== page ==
The ECB is increasingly annoyed at the lack of progress by the euro zone’s politicians and nervous that it is being left to effectively manage the Greek debt crisis.
The bank’s president, Mario Draghi, does not want to bear the responsibility for a Grexit, sources told Handelsblatt. He is reported to have become “extremely nervous” about Greece.
As a result the Frankfurt-based bank is upping the pressure on Greece and its partners to find a solution, sources close to the central bank have told Handelsblatt.
Talks are still dragging on between the Greek government and its international lenders, in search of an agreement that would allow Athens to access the outstanding €7.2 billion tranche of its current bailout.
The ECB feels that, through its emergency assistance for Greek banks, it has given the governments time that has not been used, sources told Handelsblatt.
As a result the ECB was forced to increase its emergency liquidity assistance, known as ELA, to Greek banks by another €1.5 billion, in a teleconference on Wednesday, Handelsblatt learned from financial sources.
The bank had, however, also discussed proposals to limit ELA. One possible option would be to increase the discount imposed on the securities banks post as collateral upon borrowing from the Bank of Greece. Effectively, it would require the Greek banks to increase collateral at the central bank, something the banks are unlikely to be in a position to do. Therefore, such a decision was regarded as too risky, as the Greek banks are barely solvent enough now to qualify for ELA.
If the ECB were to pull the plug, it could indirectly provoke a Greek government default.
The country is running short of funds to pay for wages, pensions and basic public services. Unsure of the future, Greek depositors are pulling their cash from bank accounts, leaving the Greek central bank to match the outflow with ELA.
Yet, the ECB is increasingly irritated that it is bearing the burden of political crisis management.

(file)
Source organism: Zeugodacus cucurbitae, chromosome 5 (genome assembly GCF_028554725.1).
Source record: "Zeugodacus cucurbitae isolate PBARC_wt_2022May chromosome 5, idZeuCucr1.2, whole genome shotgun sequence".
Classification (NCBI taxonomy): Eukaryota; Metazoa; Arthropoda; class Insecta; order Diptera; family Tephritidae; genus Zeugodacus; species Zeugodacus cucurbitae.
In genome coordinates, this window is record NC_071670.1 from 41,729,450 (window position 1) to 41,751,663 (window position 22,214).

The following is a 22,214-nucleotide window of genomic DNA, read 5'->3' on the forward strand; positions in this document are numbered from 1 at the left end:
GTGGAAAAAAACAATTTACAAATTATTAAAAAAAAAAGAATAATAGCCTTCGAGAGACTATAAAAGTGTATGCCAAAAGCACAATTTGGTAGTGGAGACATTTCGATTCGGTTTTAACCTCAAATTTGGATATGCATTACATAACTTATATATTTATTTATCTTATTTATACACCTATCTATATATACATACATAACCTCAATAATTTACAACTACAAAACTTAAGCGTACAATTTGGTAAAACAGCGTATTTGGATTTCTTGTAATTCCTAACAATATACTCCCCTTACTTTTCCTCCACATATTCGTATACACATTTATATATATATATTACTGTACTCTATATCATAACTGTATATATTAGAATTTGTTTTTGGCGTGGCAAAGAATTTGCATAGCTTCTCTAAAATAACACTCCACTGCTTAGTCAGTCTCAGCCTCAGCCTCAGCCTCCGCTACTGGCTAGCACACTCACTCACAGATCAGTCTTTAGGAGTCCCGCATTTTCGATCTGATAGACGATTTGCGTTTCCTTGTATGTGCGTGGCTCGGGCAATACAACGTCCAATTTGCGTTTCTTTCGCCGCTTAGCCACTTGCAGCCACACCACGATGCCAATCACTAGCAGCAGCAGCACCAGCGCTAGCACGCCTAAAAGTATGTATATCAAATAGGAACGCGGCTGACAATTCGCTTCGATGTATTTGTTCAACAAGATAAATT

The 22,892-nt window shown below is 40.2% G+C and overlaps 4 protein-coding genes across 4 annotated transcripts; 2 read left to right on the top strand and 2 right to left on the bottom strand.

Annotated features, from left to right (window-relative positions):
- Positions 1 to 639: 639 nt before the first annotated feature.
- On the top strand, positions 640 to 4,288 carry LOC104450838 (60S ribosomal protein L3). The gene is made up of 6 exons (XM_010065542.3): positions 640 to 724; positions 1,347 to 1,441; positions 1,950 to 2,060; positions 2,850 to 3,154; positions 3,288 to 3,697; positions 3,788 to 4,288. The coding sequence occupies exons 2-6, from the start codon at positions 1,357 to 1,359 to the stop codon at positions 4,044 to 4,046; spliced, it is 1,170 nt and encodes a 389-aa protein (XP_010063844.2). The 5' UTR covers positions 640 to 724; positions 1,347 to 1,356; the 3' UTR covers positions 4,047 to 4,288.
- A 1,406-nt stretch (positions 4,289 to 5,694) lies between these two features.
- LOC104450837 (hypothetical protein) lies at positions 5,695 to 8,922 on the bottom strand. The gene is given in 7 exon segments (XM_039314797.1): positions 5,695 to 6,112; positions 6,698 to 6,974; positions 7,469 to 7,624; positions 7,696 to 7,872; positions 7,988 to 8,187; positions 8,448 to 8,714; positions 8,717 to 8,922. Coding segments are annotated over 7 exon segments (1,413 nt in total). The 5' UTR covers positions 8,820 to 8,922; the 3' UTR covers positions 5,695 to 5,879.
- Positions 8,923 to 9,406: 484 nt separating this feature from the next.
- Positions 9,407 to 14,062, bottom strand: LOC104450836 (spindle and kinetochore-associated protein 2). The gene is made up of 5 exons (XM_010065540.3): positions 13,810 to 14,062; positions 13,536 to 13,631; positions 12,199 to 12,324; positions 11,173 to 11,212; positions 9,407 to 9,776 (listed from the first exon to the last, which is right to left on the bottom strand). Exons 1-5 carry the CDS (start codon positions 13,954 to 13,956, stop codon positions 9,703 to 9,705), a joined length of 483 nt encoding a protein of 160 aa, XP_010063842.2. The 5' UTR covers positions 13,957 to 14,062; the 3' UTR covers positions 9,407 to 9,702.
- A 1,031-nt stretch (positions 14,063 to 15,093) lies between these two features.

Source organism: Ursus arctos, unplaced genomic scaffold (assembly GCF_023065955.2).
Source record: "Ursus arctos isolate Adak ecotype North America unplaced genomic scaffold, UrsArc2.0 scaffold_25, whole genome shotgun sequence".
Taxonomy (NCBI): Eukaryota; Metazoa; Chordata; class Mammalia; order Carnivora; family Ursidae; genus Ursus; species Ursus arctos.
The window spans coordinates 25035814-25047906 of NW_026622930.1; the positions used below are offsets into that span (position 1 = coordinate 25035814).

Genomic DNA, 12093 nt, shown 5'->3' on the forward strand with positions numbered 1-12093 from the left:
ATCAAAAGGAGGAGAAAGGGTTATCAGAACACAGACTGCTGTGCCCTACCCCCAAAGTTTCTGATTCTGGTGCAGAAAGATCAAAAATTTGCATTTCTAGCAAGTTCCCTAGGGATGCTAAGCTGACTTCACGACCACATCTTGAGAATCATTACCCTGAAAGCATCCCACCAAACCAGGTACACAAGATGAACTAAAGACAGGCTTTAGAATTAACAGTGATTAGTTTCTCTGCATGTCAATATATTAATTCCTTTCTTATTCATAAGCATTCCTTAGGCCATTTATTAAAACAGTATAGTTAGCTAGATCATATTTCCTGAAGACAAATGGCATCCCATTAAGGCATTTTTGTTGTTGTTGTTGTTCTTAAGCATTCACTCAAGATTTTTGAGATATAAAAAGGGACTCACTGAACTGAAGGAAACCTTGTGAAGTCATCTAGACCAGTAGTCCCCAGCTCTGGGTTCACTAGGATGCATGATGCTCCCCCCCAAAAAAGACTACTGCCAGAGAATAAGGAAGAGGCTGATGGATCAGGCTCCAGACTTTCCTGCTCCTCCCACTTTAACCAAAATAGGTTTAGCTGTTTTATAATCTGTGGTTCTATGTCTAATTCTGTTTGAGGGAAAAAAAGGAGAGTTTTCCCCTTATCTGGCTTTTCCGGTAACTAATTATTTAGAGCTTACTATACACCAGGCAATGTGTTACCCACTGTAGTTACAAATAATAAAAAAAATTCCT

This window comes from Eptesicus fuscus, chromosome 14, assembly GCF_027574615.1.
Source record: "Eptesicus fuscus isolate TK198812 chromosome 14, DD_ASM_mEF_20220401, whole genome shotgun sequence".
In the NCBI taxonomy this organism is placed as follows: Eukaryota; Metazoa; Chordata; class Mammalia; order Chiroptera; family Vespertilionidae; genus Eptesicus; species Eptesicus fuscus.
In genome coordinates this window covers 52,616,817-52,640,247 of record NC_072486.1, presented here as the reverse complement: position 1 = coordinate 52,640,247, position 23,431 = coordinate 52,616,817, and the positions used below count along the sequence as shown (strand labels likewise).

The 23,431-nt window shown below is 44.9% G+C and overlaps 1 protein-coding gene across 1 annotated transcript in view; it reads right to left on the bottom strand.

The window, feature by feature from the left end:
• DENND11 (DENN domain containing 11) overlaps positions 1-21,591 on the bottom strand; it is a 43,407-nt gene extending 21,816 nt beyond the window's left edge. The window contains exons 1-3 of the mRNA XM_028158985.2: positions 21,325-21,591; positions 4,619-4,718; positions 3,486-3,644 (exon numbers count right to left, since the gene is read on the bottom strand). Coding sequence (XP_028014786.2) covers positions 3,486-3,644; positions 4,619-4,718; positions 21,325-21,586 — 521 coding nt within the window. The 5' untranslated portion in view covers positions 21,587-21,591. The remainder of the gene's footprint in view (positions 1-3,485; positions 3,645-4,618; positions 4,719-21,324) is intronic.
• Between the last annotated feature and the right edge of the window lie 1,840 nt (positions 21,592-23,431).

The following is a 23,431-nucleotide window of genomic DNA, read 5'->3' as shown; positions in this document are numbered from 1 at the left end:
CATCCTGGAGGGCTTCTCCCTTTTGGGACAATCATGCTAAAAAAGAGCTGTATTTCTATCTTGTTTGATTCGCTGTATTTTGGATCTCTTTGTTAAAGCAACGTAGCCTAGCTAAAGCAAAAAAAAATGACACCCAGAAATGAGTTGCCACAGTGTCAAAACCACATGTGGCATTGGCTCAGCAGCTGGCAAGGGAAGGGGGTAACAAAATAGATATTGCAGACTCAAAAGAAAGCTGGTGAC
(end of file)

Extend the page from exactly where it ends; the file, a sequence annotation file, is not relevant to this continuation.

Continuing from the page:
“Draghi is in the worst position of all,” a euro zone representative said. Effectively the ECB is caught between a rock and a hard place. It does not want to be seen to be propping up insolvent Greek banks, which is in contravention of its own rules. However, withdrawing ELA would provoke a Grexit.
No one wants to take on responsibility for such a scenario, yet everyone knows things cannot continue as they are.
“Draghi and the ECB can’t be the ones who decide on a Grexit,” a representative of the euro zone said.
One possible scenario is that the ECB president calls for an emergency summit. “He has to clearly state when the ECB will no longer be prepared to maintain the ELA, and then demand that the politicians make a decision by that date,” the source told Handelsblatt.
Meanwhile, Benoit Coeure, a member of the ECB executive board, has said that that he was optimistic that a solution could be found to the ongoing crisis.
“In recent days, there has been tangible progress in the quality of the discussions with the three institutions – the ECB, the European Commission and the IMF – which can be built upon,” he said in an interview with the Greek newspaper Kathimerini published on Wednesday. “Still, significant differences on substance remain and substantial further work is needed. We wish these discussions to succeed,” he said.
The ECB will continue to fund Greek banks as long as they stay solvent and have enough collateral, Mr. Coeure said.
“There will be a deal, a comprehensive agreement.”
Greece is still talking to its European partners about a wider bailout, and there is still a chance that Greece may end up having to leave the euro zone, though all sides accept this may be problematic.
The International Monetary Fund’s Europe head, Poul Thomsen told Handelsblatt earlier this week that a Grexit would not be “without problems.”
“The consequences for Greece would, without any doubt, be traumatic,” he added.
The euro-zone finance ministers, known as the eurogroup, are meeting this Friday to discuss Greece’s situation and try to make progress on the terms of a new bailout. Many had hoped that the eurogroup would release fresh funds for Greece this month, but this is now looking unlikely.
Greek finance minister, Yanis Varoufakis has said that he assumed that a deal could be reached. “There will be a deal, a comprehensive agreement,” Mr. Varoufakis told reporters in Athens on Tuesday.
“But this does not mean that there will be an agreement at Friday’s eurogroup.”
The talks between Greece and the eurogroup had appeared gridlocked earlier this year as the newly elected Greek government refused to implement austerity measures in return for more funds.
But one high-ranking EU-diplomat in Brussels told Handelsblatt the mood had changed and talks had “clearly taken off.”
All the same, a solution is still some distance away. “We are now at the point where we wanted to be two months ago,” the source said.
At their meeting in Riga on Friday, the ministers will probably only make an interim review of the situation.
It is only likely that they would sign off a release of any bailout funds at the following meeting on May 11.
Siobhán Dowling is an editor with Handelsblatt Global Edition. Jan Hildebrand covers politics from Berlin, Jens Münchrath is heads the finance desk in Düsseldorf. Ruth Berschens, Handelsblatt’s Brussels bureau chief, also contributed to this report. To contact the authors: firstname.lastname@example.org, email@example.com, firstname.lastname@example.org, email@example.com